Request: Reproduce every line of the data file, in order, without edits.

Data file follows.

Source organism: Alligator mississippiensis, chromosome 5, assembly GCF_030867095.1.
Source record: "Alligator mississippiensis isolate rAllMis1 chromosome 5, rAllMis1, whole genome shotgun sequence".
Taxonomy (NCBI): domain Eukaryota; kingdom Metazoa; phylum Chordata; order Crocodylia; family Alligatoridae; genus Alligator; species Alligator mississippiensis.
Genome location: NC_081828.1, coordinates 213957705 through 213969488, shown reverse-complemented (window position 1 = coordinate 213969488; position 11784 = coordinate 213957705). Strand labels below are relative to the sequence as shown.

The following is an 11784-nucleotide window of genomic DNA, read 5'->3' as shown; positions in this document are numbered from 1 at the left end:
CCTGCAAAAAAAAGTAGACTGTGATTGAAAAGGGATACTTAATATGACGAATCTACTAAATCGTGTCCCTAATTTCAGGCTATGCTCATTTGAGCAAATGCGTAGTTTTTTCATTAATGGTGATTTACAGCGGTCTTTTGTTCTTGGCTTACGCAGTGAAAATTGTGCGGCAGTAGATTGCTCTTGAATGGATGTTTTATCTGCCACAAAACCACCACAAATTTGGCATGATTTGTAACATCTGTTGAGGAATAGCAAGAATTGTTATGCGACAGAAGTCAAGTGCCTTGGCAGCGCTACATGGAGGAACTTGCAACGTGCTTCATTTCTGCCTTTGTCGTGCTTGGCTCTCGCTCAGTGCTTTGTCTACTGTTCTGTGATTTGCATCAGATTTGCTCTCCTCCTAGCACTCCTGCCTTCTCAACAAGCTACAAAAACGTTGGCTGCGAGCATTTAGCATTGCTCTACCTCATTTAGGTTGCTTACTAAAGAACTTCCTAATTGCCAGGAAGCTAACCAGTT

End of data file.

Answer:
Source organism: Alligator mississippiensis, chromosome 5, assembly GCF_030867095.1.
Source record: "Alligator mississippiensis isolate rAllMis1 chromosome 5, rAllMis1, whole genome shotgun sequence".
Taxonomy (NCBI): domain Eukaryota; kingdom Metazoa; phylum Chordata; order Crocodylia; family Alligatoridae; genus Alligator; species Alligator mississippiensis.
Genome location: NC_081828.1, coordinates 213957705 through 213969488, shown reverse-complemented (window position 1 = coordinate 213969488; position 11784 = coordinate 213957705). Strand labels below are relative to the sequence as shown.

The following is an 11784-nucleotide window of genomic DNA, read 5'->3' as shown; positions in this document are numbered from 1 at the left end:
CCTGCAAAAAAAAGTAGACTGTGATTGAAAAGGGATACTTAATATGACGAATCTACTAAATCGTGTCCCTAATTTCAGGCTATGCTCATTTGAGCAAATGCGTAGTTTTTTCATTAATGGTGATTTACAGCGGTCTTTTGTTCTTGGCTTACGCAGTGAAAATTGTGCGGCAGTAGATTGCTCTTGAATGGATGTTTTATCTGCCACAAAACCACCACAAATTTGGCATGATTTGTAACATCTGTTGAGGAATAGCAAGAATTGTTATGCGACAGAAGTCAAGTGCCTTGGCAGCGCTACATGGAGGAACTTGCAACGTGCTTCATTTCTGCCTTTGTCGTGCTTGGCTCTCGCTCAGTGCTTTGTCTACTGTTCTGTGATTTGCATCAGATTTGCTCTCCTCCTAGCACTCCTGCCTTCTCAACAAGCTACAAAAACGTTGGCTGCGAGCATTTAGCATTGCTCTACCTCATTTAGGTTGCTTACTAAAGAACTTCCTAATTGCCAGGAAGCTAACCAGTT